Over 500 years ago, the border area between Russia and Europe gave rise to the legendary sweet “krendel”.Yulia Mulino
Vyborg is called “pretzel town” or “krendelny town”, because the locally-made krendel is one of the main tourist attractions of the city, which is situated 68 km from the border with Finland. It is believed that krendel was first baked by the Order of Franciscans, who came to Vyborg in the 15th century. The monastic fraternity brought spices to the northern lands that were not familiar to the locals. That made Vyborg krendels so peculiar and different from their German counterparts. The sweet, spiced krendels were baked on feast days after Lent and were considered a delicacy for the nobility. After Vyborg became part of Russia in 1721, such krendels were supplied to the Imperial court.
From what we know, the real Vyborg krendel is a sweet pastry, made with many spices such as cardamom, nutmeg, cloves, marjoram and others. An important technique is to first boil the krendels in water and only then bake them. They should be baked on straw, which gives the pastry a unique smoky flavor. I make mine on baking paper. I recommend visiting Vyborg and trying the original krendel in any cafe. Or you can cook them at home.
When making Vyborg krendels myself, I used a recipe from Maslov's 1905 book, The Bakery Man, (Bulochnik). While it doesn't state the clear amount of flour and milk that’s needed, the main ingredients and spices are quite clear.
I baked my krendels using various techniques: with and without scalding in boiling water. The krendel without boiling water is easier to make and it holds shape better, but it is not as spectacular and fluffy.
I'm sure these juicy, flavorful krendels with sweet crust and airy inside would be appreciated by the brothers of the Order of St. Francis, if they were alive today.
1. Pour half a glass of warm milk and dilute the yeast, and add a tablespoon of sugar in it. The yeast should be activated.
2. Dissolve the saffron in the milk. It will give a special flavor and yellow color to the dough. If you are not a fan of saffron, then omit this step.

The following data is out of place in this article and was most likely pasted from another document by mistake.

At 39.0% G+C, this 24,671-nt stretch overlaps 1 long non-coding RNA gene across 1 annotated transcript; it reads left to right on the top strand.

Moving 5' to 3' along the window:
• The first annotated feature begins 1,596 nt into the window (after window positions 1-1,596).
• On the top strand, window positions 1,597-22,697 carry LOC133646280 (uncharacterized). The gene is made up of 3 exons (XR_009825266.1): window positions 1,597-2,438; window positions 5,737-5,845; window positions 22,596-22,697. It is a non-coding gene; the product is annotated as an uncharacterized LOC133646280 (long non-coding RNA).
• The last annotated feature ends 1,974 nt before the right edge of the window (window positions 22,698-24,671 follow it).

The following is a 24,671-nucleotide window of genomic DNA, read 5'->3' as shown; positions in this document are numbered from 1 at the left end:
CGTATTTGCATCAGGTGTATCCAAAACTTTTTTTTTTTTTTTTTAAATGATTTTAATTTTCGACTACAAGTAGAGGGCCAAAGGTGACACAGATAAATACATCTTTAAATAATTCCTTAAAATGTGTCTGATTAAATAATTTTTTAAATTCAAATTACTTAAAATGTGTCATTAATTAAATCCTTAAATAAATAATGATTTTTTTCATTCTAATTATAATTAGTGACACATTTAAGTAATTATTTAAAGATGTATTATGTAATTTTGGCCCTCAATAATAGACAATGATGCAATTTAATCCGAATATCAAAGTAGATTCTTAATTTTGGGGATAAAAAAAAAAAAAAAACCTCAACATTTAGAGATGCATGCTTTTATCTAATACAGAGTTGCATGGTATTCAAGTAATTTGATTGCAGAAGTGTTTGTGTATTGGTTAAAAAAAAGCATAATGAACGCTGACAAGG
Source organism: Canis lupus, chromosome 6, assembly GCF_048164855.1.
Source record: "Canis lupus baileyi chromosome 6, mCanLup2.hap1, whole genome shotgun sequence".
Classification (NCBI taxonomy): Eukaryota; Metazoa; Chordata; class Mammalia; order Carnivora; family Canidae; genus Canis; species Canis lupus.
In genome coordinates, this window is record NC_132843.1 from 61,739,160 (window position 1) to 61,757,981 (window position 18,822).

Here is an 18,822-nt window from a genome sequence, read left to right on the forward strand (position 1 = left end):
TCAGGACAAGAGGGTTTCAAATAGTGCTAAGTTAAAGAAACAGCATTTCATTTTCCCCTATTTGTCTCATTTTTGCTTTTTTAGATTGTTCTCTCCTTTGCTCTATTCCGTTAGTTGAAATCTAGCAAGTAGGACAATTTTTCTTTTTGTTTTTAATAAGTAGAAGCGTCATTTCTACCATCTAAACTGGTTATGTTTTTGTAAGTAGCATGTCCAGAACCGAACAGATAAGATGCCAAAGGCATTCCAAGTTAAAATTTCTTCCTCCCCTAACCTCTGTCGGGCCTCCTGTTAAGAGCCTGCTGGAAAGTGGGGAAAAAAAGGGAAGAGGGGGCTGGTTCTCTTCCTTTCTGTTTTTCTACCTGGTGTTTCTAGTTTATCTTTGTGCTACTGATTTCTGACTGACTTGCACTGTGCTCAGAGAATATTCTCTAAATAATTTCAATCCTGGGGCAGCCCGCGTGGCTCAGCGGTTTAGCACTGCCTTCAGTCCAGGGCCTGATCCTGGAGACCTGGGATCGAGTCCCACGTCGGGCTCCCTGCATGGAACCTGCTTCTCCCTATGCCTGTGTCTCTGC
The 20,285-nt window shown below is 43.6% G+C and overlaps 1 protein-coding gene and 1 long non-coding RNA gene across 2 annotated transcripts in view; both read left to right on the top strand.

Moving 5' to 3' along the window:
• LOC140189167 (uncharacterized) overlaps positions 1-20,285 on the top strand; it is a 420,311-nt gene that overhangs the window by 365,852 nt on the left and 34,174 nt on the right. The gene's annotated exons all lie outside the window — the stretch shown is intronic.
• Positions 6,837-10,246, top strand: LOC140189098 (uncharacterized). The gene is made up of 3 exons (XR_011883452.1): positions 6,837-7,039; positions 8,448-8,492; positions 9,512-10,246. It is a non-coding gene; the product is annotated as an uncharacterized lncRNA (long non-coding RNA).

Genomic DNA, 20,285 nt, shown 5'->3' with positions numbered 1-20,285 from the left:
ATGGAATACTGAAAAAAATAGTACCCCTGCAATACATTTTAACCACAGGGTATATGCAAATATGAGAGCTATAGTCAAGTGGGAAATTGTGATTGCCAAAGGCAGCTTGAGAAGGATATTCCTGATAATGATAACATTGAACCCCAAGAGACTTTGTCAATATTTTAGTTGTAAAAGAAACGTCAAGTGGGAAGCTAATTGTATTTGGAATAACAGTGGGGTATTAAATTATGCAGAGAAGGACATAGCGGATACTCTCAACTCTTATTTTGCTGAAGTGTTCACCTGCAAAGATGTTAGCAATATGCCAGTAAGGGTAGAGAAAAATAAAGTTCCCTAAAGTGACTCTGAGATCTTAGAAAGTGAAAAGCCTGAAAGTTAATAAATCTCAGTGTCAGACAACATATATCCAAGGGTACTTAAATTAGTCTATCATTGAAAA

3. Whisk the eggs and sugar. Add milk to the eggs.
4. Sift half of the flour into the milk mixture and pour the yeast mixture in as well.
5. Stir in the liquid dough, cover with a towel and let it rise for 30 minutes.
6. Drain the dough and incorporate the remaining flour.
7. Gradually add soft butter in small pieces.
8. Knead the dough for 15 minutes in the mixer until it no longer sticks to the sides. The dough should be smooth.
9. Cover the dough with a towel and put it in a warm place for 1 hour. The dough will rise again.
10. Divide the dough into 3 portions in order to make three large krendels. Make three rolls and form the krendels.
11. If you want to cook them in the traditional manner, then prepare a large pot of boiling water and heat the oven to 220° C. Dip the krendel gently into the boiling water for one minute. Use a wide skimmer to keep it from falling apart. If you want a brown crust, dissolve a couple of tablespoons of baking soda in boiling water.
12. Place the krendel on baking paper, cover with the egg yolk and a spoonful of milk mixture, and sprinkle with brown sugar. Place it in the oven for 15 minutes.
13. (You can omit this boiling step). Next, coat the krendel with the yolk and sugar, and place immediately in the oven for 15 minutes.
14. Both variations have amazing structure.
15. The krendel will be fluffier and shinier after boiling. A krendel without boiling holds its shape better and is a little denser in consistency.
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